When I was young, my father was continually in leadership positions and a real stickler for protocol. As a result, we were disciplined and managed well, especially at church.

We were under the threat of death (well, sort of) to NEVER leave Sacrament Meeting in order to go to the bathroom. We MUST go before or hold it until after. I was NEVER allowed to leave the meeting for any reason. My father had me convinced it was rude to other people to do so, the opposite of reverence, out of line with the tone of the meeting, offensive to the Spirit and to Jesus Christ personally.

He grudgingly accepted that small children may need to be hauled out of the meeting for necessities sake, but he wasn’t happy about it.

So, when I saw adults leave the meeting, sometimes more than once in one hour, I would ask, “But Daddy, how come they are leaving the meeting?!?” He would hiss down at me, “Because they can’t control themselves!”

Well, I naturally observed these people very closely. I wanted to know what people that couldn’t control themselves looked like.


In our most recent Ward Conference in an address to the adults the Stake President told us what the number one thing on top Church leader’s minds was. He paused dramatically and then told us “Reverence.” Reverence was being described as respect and love. (If I remember correctly.)

Reverence is a problem, no matter how you define it.

What should we do about it?

What can we do about it?

What Members Can and Should Do

I’m assuming that reverence being defined as respect and love that love would go upwards as well as downwards. That would mean love for Heavenly Father and Jesus Christ as well as love for other people and respect and love for leaders.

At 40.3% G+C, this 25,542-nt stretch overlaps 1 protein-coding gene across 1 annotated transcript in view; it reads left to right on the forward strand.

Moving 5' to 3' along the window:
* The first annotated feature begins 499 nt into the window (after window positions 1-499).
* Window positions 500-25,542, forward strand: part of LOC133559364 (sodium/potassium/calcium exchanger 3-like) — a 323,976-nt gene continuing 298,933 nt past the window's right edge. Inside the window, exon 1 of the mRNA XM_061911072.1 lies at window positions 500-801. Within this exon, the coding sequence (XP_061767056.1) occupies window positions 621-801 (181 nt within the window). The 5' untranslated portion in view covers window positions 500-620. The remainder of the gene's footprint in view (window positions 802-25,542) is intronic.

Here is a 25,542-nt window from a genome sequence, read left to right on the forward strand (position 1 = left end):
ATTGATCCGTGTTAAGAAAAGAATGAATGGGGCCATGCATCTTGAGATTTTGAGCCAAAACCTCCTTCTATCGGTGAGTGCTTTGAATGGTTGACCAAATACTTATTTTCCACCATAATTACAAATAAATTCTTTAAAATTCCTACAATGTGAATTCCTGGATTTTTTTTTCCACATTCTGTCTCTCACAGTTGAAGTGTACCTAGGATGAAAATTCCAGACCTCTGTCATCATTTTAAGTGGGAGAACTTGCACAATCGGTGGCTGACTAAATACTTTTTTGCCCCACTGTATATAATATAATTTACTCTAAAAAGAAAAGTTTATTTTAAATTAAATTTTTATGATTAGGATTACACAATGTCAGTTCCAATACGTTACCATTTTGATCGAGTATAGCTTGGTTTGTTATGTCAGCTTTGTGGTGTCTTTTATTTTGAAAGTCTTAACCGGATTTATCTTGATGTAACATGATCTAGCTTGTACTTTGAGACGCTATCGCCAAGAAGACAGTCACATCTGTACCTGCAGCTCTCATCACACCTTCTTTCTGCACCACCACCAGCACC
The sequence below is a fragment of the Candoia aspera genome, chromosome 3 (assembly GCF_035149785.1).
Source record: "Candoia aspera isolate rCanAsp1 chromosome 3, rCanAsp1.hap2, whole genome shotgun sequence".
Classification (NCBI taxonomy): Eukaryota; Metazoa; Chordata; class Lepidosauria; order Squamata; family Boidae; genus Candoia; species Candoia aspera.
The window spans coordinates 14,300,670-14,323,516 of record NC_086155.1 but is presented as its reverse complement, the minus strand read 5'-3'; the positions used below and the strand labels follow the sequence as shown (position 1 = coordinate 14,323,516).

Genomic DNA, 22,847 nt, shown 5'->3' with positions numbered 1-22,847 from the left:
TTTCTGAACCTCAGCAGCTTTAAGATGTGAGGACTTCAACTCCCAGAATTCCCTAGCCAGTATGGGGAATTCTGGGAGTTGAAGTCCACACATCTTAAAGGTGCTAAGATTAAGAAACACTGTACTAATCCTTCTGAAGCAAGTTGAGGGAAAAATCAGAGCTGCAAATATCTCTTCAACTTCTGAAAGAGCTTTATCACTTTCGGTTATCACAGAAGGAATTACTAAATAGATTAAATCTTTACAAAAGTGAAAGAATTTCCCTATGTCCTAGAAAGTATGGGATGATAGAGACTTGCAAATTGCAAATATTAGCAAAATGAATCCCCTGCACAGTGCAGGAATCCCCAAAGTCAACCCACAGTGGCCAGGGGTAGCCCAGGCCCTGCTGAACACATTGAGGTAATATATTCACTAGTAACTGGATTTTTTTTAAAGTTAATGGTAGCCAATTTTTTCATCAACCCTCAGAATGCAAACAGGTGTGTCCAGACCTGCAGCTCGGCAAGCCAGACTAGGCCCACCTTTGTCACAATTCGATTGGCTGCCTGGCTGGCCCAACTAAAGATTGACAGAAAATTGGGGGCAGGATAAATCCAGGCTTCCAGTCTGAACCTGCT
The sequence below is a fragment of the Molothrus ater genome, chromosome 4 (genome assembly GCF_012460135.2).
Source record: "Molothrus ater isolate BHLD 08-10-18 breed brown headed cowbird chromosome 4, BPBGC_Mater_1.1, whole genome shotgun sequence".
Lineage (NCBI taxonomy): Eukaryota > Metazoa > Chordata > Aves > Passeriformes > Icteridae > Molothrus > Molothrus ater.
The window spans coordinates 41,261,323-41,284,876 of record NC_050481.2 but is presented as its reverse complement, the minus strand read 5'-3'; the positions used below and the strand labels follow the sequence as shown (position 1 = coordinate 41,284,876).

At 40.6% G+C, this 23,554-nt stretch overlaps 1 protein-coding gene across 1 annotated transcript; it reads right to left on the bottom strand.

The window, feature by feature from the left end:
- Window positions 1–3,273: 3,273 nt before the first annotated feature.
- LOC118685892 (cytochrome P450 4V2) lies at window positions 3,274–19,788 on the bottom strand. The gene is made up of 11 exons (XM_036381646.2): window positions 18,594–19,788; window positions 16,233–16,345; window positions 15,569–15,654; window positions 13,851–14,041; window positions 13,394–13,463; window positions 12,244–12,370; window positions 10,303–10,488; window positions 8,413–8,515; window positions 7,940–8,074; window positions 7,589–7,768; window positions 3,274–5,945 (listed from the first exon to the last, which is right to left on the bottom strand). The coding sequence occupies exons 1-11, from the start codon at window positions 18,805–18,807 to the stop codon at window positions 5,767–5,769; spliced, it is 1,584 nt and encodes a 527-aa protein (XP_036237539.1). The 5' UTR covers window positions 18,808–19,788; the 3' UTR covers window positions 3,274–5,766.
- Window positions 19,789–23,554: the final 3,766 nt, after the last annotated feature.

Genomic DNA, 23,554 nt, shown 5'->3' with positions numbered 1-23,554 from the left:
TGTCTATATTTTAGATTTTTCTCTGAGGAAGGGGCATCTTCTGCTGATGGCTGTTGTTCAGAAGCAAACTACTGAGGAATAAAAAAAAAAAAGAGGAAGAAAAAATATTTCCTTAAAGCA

My list is not exhaustive. I’m sure things could be added.
  • Take care of necessities before or after the meeting so you don’t have to leave it. By not disrupting meetings, you show love and respect.
  • Train your children to be respectful during meetings, as much as you can.
  • Train your children to love and respect the meetinghouse by not littering, treating the facilities with care, and being respectful of others' presence.
  • Model reverence by confining energetic discussions to the foyer. Greet people quietly.
  • Arrive early and sit quietly and reflect, especially before the meeting starts.
  • Not talk during the meeting and listen attentively, especially to speakers and leaders.
I’m not certain if my father was the instigator of this practice, but I think it was effective. As a kid, we could not color, read, or do anything during the meeting until AFTER the Sacrament was passed and concluded. Then, we were allowed our quiet Sacrament Meeting activities.

In addition, we were instructed to keep our arms folded during the administration of the Sacrament unless we were physically partaking and/or the administration was concluded.

What this accomplished was that even as a small child, it was impressed on me that there was something very special about the administration of the Sacrament. For decades after that, I was in the habit of folding my arms for the duration of the Sacrament.